Japan provides unique opportunities for companies looking to expand their global footprint but has some unique employment challenges. As the third largest economy by nominal GDP, Japan is a developed market with large multinationals that compete on a global scale. The government, led by Prime Minister Shinzo Abe, has expressed a commitment to stimulate the economy and promote growth.
Cost of Japan hiring
- When considering hiring an expat versus a local national there are two main costs to consider: hard costs and time.
- If hiring an expat you need to consider the time it takes to find a candidate, if they need to move, as well as the immigration process.
- The hard costs that won’t be incurred by hiring a local national include government fees and visa costs, typically costing up to $5,000.
- If you want to learn more about compliantly hiring expats, take a look at this post.
- When sending an expat into Japan they must obtain a work visa, from our experience this process can take 3-6 months.
- Upon entry, the employee will receive the status of a residence. A working visa by itself does not permit a foreign national to live or work in Japan but is only considered evidence of documentation to then obtain a residence status.
Japanese culture places a high value on honor and status and this extends to the business community. For Japanese citizens working for a well known, respected brand name company is very important.
When considering sending an expat to Japan it is important to consider cultural norms. While there is a robust expat community, Japan is the most developed western countries, is very homogenous, with over 98% of the population being ethnically Japanese. Speaking English is not a common practice, so think twice before sending that star salesman to Japan.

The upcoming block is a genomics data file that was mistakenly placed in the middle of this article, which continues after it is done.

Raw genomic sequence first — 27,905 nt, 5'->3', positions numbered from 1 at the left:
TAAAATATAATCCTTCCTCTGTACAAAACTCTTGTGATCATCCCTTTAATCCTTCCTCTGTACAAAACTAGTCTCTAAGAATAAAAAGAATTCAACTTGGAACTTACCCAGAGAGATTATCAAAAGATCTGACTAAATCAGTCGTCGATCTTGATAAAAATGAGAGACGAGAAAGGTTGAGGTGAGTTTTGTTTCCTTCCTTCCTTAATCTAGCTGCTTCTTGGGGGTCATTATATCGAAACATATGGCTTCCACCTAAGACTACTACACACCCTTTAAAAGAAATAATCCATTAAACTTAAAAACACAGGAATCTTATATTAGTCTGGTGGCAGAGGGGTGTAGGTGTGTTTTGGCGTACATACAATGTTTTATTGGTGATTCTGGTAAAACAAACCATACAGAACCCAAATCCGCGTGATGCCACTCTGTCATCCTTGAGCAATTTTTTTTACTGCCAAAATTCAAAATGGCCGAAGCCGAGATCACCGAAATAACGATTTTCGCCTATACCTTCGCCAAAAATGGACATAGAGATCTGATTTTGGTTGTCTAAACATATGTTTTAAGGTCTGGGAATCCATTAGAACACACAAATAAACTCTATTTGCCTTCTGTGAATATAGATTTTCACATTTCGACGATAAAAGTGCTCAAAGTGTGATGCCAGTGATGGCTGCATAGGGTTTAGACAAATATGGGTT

Japan offers robust social programs to employees that include the following mandatory benefits:
- Health insurance
- Nursing care
- Workers compensation
- Transportation from home to work
- Child benefit (if applicable)
In addition, many Japanese employees receive semi-annual bonuses in summer and at the end of the year. The bonuses are not required by law, but the vast majority of Japanese employers pay them to their employees. Generally, each bonus is equal to two or three months of salary.
When sending an expatriate overseas employers can use tax equalization agreements as a way to cover the tax burden for employees. For US employers the US and Japan do have a tax equalization agreement in place.
To learn more about international expansion strategy, take a look at our ebook “The Ultimate Guide to Global Expansion”